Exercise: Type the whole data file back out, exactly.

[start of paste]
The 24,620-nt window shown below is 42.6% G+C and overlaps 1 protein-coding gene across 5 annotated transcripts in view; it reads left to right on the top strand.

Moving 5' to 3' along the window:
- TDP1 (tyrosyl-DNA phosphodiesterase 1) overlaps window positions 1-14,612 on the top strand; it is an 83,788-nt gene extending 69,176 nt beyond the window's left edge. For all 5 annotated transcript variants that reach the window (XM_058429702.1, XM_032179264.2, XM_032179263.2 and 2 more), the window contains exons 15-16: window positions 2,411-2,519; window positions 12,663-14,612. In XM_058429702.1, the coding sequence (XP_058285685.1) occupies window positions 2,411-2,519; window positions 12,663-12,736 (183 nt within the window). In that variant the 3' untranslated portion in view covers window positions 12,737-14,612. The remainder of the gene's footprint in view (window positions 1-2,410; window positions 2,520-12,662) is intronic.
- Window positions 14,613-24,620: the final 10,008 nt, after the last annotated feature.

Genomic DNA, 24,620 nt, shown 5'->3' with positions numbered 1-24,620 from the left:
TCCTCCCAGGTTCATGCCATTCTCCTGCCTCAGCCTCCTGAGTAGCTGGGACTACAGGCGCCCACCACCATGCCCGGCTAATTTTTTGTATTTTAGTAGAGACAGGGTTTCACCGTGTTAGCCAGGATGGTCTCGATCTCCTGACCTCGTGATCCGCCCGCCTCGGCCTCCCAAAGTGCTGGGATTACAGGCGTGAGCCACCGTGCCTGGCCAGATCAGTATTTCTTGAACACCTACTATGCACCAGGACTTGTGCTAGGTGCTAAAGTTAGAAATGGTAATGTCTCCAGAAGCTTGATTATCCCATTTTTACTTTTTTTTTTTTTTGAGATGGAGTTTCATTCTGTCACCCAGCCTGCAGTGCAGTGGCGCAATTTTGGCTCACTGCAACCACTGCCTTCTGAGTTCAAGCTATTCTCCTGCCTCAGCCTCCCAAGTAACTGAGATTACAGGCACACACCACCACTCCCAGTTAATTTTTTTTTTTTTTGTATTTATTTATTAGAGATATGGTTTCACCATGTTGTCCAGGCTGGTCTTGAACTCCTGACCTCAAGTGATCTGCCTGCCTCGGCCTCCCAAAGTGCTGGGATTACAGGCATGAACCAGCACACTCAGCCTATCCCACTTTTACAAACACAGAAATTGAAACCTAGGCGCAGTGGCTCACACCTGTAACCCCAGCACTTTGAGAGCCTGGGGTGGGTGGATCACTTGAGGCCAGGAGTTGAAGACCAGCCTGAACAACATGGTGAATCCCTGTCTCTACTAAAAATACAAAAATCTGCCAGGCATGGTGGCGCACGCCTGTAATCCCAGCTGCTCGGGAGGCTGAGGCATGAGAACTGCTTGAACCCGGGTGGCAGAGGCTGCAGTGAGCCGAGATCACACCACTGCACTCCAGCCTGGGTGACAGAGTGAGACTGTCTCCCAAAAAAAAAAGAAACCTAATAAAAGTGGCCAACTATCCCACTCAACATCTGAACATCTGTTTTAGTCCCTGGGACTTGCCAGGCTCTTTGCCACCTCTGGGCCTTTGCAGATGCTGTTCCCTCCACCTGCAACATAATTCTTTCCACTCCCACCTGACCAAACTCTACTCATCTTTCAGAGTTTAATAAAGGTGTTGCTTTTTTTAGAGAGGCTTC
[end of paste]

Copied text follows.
The 24,620-nt window shown below is 42.6% G+C and overlaps 1 protein-coding gene across 5 annotated transcripts in view; it reads left to right on the top strand.

Moving 5' to 3' along the window:
- TDP1 (tyrosyl-DNA phosphodiesterase 1) overlaps window positions 1-14,612 on the top strand; it is an 83,788-nt gene extending 69,176 nt beyond the window's left edge. For all 5 annotated transcript variants that reach the window (XM_058429702.1, XM_032179264.2, XM_032179263.2 and 2 more), the window contains exons 15-16: window positions 2,411-2,519; window positions 12,663-14,612. In XM_058429702.1, the coding sequence (XP_058285685.1) occupies window positions 2,411-2,519; window positions 12,663-12,736 (183 nt within the window). In that variant the 3' untranslated portion in view covers window positions 12,737-14,612. The remainder of the gene's footprint in view (window positions 1-2,410; window positions 2,520-12,662) is intronic.
- Window positions 14,613-24,620: the final 10,008 nt, after the last annotated feature.

Genomic DNA, 24,620 nt, shown 5'->3' with positions numbered 1-24,620 from the left:
TCCTCCCAGGTTCATGCCATTCTCCTGCCTCAGCCTCCTGAGTAGCTGGGACTACAGGCGCCCACCACCATGCCCGGCTAATTTTTTGTATTTTAGTAGAGACAGGGTTTCACCGTGTTAGCCAGGATGGTCTCGATCTCCTGACCTCGTGATCCGCCCGCCTCGGCCTCCCAAAGTGCTGGGATTACAGGCGTGAGCCACCGTGCCTGGCCAGATCAGTATTTCTTGAACACCTACTATGCACCAGGACTTGTGCTAGGTGCTAAAGTTAGAAATGGTAATGTCTCCAGAAGCTTGATTATCCCATTTTTACTTTTTTTTTTTTTTGAGATGGAGTTTCATTCTGTCACCCAGCCTGCAGTGCAGTGGCGCAATTTTGGCTCACTGCAACCACTGCCTTCTGAGTTCAAGCTATTCTCCTGCCTCAGCCTCCCAAGTAACTGAGATTACAGGCACACACCACCACTCCCAGTTAATTTTTTTTTTTTTTGTATTTATTTATTAGAGATATGGTTTCACCATGTTGTCCAGGCTGGTCTTGAACTCCTGACCTCAAGTGATCTGCCTGCCTCGGCCTCCCAAAGTGCTGGGATTACAGGCATGAACCAGCACACTCAGCCTATCCCACTTTTACAAACACAGAAATTGAAACCTAGGCGCAGTGGCTCACACCTGTAACCCCAGCACTTTGAGAGCCTGGGGTGGGTGGATCACTTGAGGCCAGGAGTTGAAGACCAGCCTGAACAACATGGTGAATCCCTGTCTCTACTAAAAATACAAAAATCTGCCAGGCATGGTGGCGCACGCCTGTAATCCCAGCTGCTCGGGAGGCTGAGGCATGAGAACTGCTTGAACCCGGGTGGCAGAGGCTGCAGTGAGCCGAGATCACACCACTGCACTCCAGCCTGGGTGACAGAGTGAGACTGTCTCCCAAAAAAAAAAGAAACCTAATAAAAGTGGCCAACTATCCCACTCAACATCTGAACATCTGTTTTAGTCCCTGGGACTTGCCAGGCTCTTTGCCACCTCTGGGCCTTTGCAGATGCTGTTCCCTCCACCTGCAACATAATTCTTTCCACTCCCACCTGACCAAACTCTACTCATCTTTCAGAGTTTAATAAAGGTGTTGCTTTTTTTAGAGAGGCTTC